Prasad believes the paintings are a way for the girls to confront their inner demons and the trauma they have lived through.
He tells me of a seven-year-old whose siblings also live at the home. “She wants to be a police officer,” he says. “And she wants that so that she can arrest the mother who abandoned her and her sisters.” That little girl’s story is not unique. Several of the girls still maintain contact with their biological families, visiting them during the holidays, but the recurring theme is of single mothers without resources to educate their children, struggling to stay afloat in a society that judges them harshly.
Prasad runs the home with the help of his wife Prathyusha, and a handful of staff. The idea germinated in his college years. It was in 1991 that Kerala declared 100% literacy, but that number meant little when so many children had to drop out of the education system because there was no support structure at home.
“My friends and I used to go to slums and government-run homes to take classes for kids,” he says. “You quickly realized that there were so many gifted children who simply couldn’t study because there was no atmosphere of learning at home. Most of the girls would stop studying after class VIII or so. The parents would say that if they were more educated, no one would come to marry them.”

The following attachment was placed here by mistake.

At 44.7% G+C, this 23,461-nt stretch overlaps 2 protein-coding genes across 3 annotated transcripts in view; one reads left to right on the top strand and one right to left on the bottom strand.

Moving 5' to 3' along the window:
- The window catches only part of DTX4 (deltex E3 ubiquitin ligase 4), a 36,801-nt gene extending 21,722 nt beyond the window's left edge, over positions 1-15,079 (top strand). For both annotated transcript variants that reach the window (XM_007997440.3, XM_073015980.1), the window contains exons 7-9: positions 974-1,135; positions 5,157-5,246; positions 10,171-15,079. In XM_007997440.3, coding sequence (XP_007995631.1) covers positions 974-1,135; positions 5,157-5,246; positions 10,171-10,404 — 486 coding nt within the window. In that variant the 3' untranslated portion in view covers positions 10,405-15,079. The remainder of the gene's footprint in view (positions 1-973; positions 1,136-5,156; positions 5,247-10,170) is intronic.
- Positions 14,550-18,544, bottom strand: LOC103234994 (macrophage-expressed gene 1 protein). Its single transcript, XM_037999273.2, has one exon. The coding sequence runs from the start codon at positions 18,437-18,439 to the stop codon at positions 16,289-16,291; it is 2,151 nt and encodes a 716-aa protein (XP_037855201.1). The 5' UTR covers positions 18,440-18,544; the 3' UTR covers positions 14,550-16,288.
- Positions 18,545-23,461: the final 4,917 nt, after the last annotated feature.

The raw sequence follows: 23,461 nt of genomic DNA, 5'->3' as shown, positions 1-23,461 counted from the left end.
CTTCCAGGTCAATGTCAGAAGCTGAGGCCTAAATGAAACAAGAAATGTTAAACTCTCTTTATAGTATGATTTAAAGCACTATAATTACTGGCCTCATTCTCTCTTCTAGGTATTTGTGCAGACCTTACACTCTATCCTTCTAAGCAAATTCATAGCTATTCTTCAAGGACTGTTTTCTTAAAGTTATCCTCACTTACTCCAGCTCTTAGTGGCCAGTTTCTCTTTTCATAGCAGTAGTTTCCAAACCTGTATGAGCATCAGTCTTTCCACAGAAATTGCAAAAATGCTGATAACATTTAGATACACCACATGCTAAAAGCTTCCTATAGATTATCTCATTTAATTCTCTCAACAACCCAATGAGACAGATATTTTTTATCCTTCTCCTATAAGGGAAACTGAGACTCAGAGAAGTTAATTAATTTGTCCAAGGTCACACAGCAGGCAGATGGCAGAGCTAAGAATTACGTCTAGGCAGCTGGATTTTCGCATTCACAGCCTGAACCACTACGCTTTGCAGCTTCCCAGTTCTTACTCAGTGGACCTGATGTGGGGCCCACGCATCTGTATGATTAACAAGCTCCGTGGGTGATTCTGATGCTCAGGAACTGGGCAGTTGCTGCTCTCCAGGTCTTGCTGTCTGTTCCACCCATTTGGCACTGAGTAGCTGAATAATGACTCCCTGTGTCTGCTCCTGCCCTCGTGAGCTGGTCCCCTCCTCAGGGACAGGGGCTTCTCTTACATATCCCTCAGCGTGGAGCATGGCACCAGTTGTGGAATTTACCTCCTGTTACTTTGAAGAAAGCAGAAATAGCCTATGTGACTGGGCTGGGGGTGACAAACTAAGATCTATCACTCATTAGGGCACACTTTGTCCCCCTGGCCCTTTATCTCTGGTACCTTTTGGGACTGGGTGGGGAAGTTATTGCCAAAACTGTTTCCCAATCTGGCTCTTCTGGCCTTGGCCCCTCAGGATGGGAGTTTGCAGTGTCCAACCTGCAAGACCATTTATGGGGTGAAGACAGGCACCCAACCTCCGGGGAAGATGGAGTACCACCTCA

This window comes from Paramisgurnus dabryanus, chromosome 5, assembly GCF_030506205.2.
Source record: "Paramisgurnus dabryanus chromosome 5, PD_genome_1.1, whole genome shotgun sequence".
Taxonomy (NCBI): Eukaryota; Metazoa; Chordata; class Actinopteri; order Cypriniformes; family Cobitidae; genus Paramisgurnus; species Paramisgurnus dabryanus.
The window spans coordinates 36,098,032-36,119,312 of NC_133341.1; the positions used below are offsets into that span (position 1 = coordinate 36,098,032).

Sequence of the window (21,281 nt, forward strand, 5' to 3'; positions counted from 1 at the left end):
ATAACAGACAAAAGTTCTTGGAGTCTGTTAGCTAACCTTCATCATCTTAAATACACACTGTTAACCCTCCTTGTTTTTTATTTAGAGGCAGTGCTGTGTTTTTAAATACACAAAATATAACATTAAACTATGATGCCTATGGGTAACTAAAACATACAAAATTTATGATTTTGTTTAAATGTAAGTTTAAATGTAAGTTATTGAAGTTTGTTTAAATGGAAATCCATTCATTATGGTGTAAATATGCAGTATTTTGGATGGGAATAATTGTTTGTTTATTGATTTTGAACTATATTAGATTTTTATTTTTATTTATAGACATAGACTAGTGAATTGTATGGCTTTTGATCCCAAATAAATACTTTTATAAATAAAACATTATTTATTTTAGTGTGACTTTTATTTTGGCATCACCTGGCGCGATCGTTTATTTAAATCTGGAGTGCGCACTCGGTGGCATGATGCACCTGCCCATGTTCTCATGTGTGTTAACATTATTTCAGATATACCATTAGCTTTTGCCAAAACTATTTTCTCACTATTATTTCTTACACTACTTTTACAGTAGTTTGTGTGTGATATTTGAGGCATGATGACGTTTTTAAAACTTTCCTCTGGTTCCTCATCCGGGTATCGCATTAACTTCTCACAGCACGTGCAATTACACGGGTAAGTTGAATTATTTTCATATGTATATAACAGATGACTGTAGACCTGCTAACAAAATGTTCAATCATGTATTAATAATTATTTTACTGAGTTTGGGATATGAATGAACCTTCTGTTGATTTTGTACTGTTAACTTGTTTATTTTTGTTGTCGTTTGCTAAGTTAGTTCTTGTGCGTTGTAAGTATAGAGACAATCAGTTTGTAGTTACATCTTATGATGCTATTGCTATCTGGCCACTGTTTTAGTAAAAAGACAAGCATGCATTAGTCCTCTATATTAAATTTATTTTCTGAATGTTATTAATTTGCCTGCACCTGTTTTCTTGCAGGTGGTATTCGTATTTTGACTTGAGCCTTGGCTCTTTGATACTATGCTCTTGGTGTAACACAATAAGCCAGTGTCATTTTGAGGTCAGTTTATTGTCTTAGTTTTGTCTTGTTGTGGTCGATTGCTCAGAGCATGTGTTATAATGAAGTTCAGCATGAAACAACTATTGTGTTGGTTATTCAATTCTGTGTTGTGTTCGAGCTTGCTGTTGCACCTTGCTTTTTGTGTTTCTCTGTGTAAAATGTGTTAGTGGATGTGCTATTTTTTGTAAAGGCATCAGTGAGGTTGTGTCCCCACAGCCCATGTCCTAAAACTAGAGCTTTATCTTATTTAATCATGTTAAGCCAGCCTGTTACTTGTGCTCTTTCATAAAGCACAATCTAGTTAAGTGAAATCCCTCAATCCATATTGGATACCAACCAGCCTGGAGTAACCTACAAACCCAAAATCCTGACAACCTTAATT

Many of these girls, who were at the forefront of community activities like medical camps, also lived in fear, with mothers working odd hours and fathers often coming home drunk. Their families saw them as burdens, and any government-run homes that took them in mainly offered only food and a place to stay. “There is no emphasis on education as such,” says Prasad. “It’s like they’re just kids who live off charity. Their hopes and dreams are secondary.”
Prasad spoke to various organizations and wondered why more was not being done. The response was invariably the same. Girls were high-risk, and your reputation could be ruined if something untoward happened. His friends, however, told Prasad that if he started something, he would have their support.